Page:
And now a 2nd question: can you name two stitch patterns using only knit stitches? This time there would be a few options to choose from, but here are two: if you were working in the round, you would probably be working in Stocking Stitch (or as they call it over here, Stockinette Stitch). 

However, if you were working back-and-forth on straight needles, then that would most likely be Garter Stitch. 
Every Row: Knit to end. Simple, easy, yet so versatile.


Garter Stitch is a dense, compact stitch which produces deep areas of colour with a wonderful stitch definition and texture. It can be worked all in one colour, but I think it really comes into its own when sections of Garter Stitch in different yarns are worked side-by-side. For example, in Anna's Patchwork Cushion, blocks of Garter Stitch in different colours co-ordinate to give a dynamic, modern result. 


Garter Stitch is also absolutely gorgeous when worked in stripes. For example, in the Winsford Stroller Blanket above, the pattern features bands in solid and two-colour stripes. This is a variation of Garter Stitch called Wide Garter Columns from our book, Reversible Knitting Stitchesand it gives a wonderful blending of the two colours used in the pattern.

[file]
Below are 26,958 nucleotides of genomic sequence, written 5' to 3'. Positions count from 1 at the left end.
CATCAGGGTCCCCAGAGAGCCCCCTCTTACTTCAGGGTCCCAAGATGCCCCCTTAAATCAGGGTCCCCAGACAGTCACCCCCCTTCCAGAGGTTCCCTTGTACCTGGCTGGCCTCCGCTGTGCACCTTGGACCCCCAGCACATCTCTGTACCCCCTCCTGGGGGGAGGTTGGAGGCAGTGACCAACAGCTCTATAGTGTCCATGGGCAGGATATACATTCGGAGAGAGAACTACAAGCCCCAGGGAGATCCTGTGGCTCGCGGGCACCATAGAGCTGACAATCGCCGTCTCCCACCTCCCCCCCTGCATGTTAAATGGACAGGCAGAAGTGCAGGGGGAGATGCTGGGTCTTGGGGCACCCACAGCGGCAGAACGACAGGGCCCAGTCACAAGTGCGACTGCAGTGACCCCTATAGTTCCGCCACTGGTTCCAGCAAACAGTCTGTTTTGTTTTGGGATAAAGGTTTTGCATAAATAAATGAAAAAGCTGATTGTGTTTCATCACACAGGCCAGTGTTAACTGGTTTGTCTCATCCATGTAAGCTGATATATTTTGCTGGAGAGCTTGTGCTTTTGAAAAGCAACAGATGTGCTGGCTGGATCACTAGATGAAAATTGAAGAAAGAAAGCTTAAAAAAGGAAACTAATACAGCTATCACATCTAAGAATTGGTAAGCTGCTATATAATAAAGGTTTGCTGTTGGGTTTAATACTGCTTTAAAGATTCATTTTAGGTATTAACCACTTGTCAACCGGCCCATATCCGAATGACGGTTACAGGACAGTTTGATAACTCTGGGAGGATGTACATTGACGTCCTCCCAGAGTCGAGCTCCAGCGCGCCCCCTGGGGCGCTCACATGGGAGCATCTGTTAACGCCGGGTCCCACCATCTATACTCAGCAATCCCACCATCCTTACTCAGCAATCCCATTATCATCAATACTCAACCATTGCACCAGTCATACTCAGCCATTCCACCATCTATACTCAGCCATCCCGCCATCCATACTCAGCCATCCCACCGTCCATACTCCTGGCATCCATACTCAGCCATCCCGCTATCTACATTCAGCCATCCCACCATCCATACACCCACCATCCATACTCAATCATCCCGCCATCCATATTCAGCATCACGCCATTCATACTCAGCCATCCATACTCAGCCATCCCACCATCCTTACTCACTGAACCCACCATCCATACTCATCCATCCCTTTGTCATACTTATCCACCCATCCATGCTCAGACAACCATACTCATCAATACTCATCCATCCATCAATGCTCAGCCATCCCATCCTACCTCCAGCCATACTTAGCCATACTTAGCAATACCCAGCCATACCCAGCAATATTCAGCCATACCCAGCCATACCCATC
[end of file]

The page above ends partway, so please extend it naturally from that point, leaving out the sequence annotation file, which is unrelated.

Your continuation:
However, you don't need to work any variation of Garter Stitch for a striped pattern. At the top of this blogpost and in the photo above, you can see how well stripes work in the basic stitch. This is Anna's Ugly Blanket which has been worked in a variety of colours. 

I love that name! It stems from an initial impression of some left-over yarns as they looked so unpromising when all mixed together in their basket. However, Garter Stitch came to the rescue and blended them perfectly in the finished blanket!


Garter Stitch has several other qualities too. Firstly, it is a reversible pattern, meaning that both sides look good so you don't have to choose which side is the "Right Side". In fact, it is one of those rare species: a truly reversible stitch, so both faces are identical.